East African country experiencing worst drought in its recent history with 7.8M in need of humanitarian assistance
The UN humanitarian chief Martin Griffiths announced on Monday that famine is at the door in Somalia.
At a news conference in the capital Mogadishu, Griffiths said 213,000 people are living in “famine-like conditions” in the Horn of African country which is the most drought-affected country in the Intergovernmental Authority on Development (IGAD) region.
IGAD is an eight-member regional bloc of the Horn of Africa and neighboring countries – Djibouti, Eritrea, Ethiopia, Kenya, Somalia, South Sudan, Sudan, and Uganda.
“I have been shocked to my core these past few days by the level of pain and suffering we see so many Somalis enduring. Famine is at the door, and today we are receiving a final warning,” he said.
Griffiths also said Somalia’s food security and nutrition analysis report shows concrete indications that famine will occur in two areas in the southern Bay region, particularly in the Baidoa and Burhakaba districts between October and December this year.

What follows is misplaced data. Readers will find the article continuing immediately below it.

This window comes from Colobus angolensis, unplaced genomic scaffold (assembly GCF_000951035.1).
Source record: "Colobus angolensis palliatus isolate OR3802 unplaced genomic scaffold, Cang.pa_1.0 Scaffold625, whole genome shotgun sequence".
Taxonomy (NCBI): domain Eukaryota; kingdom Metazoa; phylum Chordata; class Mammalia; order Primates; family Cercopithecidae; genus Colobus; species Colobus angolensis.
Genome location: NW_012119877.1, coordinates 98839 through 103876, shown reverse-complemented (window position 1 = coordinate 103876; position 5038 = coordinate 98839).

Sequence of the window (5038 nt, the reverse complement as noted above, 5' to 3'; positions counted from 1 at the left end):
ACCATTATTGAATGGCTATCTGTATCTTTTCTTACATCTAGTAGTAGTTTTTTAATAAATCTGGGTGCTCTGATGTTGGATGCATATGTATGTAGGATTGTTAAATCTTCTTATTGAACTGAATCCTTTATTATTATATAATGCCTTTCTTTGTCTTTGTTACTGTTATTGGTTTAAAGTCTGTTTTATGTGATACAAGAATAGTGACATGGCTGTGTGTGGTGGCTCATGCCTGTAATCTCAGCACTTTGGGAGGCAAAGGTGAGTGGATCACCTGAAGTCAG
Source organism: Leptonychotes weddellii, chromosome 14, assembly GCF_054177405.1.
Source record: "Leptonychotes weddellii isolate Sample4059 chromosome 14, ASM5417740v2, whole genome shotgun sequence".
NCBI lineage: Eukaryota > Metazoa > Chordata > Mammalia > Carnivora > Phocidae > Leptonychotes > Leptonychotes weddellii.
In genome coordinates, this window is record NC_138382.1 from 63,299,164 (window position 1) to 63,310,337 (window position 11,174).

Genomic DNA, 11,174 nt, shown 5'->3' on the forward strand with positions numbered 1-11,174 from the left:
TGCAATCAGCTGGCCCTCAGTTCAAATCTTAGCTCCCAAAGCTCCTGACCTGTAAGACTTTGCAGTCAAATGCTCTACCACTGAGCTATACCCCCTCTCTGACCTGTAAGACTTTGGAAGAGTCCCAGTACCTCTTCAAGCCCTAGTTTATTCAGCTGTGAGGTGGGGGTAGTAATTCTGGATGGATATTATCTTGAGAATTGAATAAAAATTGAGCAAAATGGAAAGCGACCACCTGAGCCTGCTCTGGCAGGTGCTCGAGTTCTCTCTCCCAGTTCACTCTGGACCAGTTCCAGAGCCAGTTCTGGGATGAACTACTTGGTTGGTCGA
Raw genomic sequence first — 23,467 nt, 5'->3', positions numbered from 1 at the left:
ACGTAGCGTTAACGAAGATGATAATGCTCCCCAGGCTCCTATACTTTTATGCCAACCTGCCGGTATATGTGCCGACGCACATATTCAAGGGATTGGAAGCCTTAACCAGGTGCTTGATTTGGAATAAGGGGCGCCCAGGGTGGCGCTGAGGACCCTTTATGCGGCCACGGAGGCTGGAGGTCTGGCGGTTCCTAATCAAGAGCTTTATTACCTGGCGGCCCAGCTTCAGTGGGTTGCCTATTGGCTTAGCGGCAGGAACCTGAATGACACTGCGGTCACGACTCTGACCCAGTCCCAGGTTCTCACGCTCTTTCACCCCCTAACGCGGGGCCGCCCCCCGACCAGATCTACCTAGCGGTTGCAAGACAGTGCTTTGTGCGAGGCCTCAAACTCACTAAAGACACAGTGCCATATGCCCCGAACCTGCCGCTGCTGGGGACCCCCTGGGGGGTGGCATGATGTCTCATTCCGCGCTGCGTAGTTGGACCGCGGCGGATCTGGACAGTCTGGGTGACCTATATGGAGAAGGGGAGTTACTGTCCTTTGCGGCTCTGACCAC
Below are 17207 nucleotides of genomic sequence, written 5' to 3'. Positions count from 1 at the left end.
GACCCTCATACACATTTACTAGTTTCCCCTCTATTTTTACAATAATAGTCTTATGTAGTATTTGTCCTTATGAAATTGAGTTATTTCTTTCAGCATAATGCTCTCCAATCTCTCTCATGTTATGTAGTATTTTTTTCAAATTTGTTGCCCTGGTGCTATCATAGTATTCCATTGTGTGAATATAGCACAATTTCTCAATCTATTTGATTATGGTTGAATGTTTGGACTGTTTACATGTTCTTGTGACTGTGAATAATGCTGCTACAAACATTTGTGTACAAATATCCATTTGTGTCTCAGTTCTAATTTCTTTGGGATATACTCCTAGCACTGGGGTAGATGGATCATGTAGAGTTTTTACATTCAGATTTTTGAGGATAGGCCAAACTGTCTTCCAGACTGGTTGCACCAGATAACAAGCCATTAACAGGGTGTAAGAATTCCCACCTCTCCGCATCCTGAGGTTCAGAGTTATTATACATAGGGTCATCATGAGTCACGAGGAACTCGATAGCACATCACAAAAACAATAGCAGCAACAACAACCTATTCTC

“The situation and trends resemble those seen in 2010-2011, in that crisis. Except now they are worse,” he noted.
“The unprecedented failure of four consecutive rainy seasons, decades of conflict, mass displacement, severe economic issues are pushing many people to that brink of famine. And these conditions are likely to last through to at least March 2023,” Griffiths added.
Somalia is witnessing one of the worst droughts in the country’s recent history that have already killed hundreds of children and displaced over 1 million people.
According to the UN, 7.8 million people are in need of humanitarian assistance as the drought has also affected 28% of the country’s livestock population this year.
The Somali government last year declared the drought a national emergency.